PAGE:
The implementation of Australia’s Consumer Data Right – the data portability scheme which will enable Open Banking – has been delayed until July 2020, giving banks an additional four months to prepare.
The ACCC, which had been planning to begin the scheme in February following the current testing phase, announced the setback today, saying more time is needed to test both the data sharing processes and protections for security and privacy.
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July 1st 2020 is the new deadline for major banks to share consumer data relating to credit and debit cards, deposit accounts and transaction accounts. Data sharing on mortgages and personal loans will be required on November 1st.
But the timetable for sharing product reference data remains unchanged: February 1st 2020 for major banks and 1st July 2020 for non-major banks.
What is Open Banking?
Under Open Banking, banks are required to share consumers’ financial data with accredited service providers, including other banks and third parties, when requested to do so by the consumer.
It is hoped the newly portable data will reduce barriers to switching, improve competition, and drive innovation in the banking sector.
Open Banking is the first test of Australia’s Consumer Data Right, a legislated scheme which allows consumers to access some the data companies hold on them. Following the banking sector, the Consumer Data Right is expected to be applied to energy and telecommunication.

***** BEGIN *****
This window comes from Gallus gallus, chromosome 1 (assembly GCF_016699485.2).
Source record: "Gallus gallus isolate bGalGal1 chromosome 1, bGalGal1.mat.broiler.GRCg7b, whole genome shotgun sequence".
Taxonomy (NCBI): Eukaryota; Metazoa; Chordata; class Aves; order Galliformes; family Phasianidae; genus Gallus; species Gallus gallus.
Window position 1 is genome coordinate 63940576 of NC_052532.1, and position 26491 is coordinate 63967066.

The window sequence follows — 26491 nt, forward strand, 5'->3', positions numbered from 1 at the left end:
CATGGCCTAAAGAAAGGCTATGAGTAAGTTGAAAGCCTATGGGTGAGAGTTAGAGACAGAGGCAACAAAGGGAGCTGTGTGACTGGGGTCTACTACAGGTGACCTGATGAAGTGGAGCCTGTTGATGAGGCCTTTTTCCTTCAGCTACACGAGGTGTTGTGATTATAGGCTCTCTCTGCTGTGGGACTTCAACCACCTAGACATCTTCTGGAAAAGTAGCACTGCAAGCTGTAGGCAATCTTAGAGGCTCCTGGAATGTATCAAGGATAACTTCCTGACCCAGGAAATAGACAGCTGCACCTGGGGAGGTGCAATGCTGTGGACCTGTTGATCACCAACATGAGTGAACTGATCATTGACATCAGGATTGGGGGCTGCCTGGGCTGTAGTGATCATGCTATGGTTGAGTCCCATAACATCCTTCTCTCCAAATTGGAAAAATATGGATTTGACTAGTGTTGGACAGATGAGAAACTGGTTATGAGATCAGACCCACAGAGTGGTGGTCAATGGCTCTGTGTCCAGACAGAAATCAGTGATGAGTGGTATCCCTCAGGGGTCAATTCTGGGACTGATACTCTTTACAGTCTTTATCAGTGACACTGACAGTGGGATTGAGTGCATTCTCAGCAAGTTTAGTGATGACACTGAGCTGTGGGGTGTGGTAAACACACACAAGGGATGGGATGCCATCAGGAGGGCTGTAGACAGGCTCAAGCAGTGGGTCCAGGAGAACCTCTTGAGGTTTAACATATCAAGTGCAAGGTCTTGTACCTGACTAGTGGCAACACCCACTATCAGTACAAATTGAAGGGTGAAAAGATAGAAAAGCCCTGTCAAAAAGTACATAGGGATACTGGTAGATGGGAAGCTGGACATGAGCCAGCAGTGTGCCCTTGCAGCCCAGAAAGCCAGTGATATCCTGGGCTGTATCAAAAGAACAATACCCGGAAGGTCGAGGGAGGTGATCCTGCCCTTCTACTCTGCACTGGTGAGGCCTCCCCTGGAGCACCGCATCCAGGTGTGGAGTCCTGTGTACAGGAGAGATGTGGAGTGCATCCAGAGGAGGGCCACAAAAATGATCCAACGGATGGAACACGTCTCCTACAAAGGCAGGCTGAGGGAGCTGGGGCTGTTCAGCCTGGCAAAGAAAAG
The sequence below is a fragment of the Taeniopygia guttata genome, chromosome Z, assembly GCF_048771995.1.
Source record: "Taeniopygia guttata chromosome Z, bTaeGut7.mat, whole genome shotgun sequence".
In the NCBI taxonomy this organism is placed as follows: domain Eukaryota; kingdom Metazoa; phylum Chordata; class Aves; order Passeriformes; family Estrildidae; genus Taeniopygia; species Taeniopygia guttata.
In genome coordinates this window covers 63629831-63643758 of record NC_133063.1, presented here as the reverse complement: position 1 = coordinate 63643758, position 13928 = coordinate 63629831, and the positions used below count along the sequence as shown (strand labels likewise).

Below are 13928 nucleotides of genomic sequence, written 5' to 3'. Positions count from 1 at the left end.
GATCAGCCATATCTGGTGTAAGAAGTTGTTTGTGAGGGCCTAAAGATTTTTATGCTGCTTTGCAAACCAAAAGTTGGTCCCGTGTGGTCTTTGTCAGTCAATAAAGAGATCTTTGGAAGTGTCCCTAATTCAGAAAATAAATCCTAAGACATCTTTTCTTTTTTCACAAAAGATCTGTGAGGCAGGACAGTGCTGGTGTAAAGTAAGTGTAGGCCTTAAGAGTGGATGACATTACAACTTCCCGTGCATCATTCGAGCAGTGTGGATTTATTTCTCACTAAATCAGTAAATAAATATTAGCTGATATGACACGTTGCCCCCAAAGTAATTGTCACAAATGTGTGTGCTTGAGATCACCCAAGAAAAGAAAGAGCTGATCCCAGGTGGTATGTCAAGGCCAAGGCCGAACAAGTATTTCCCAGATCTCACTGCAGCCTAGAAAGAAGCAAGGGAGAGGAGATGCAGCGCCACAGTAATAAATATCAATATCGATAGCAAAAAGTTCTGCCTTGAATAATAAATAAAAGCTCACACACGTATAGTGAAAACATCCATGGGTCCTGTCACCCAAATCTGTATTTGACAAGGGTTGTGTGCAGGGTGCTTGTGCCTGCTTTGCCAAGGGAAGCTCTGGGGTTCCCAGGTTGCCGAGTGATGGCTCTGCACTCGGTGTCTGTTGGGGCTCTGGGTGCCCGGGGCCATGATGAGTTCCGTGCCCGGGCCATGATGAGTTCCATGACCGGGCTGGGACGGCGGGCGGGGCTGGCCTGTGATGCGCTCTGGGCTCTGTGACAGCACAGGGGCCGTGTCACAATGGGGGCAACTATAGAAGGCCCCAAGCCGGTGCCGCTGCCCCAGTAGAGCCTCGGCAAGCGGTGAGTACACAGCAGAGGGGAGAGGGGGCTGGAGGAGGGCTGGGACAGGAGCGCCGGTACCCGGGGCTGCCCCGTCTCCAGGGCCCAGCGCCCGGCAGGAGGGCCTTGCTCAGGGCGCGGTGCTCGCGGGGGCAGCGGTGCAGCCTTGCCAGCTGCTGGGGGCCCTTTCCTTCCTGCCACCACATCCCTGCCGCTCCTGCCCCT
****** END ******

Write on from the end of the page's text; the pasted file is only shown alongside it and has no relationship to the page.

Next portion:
Open Banking was already behind schedule, and the regulator revealed in October that the latest round of testing for banking, involving Australia’s big four and a select group of financial institutions, had missed several milestones.
“The CDR is a complex but fundamental competition and consumer reform and we are committed to delivering it only after we are confident the system is resilient, user friendly and properly tested,” ACCC Commissioner Sarah Court said in a statement today.
“Robust privacy protection and information security are core features of the CDR and establishing appropriate regulatory settings and IT infrastructure cannot be rushed.”
The ACCC today said it will make new CDR rules in January to reflect the new timeline. But the regulator is still considering a timeline for the non-major banks.
The following is the new timeline released by the ACCC today:
- major banks will be required to share consumer data relating to credit and debit cards, deposit accounts and transaction accounts from 1 July 2020
- major banks will be required to share consumer data relating to mortgage and personal loan accounts from 1 November 2020.
Obligations to share product reference data will remain unchanged:
- major banks will be required to share PRD for credit and debit cards, deposit accounts, transaction accounts, mortgage and personal loan accounts from 1 February 2020
- non-major banks will be required to share PRD for credit and debit cards, deposit accounts and transaction accounts from 1 July 2020.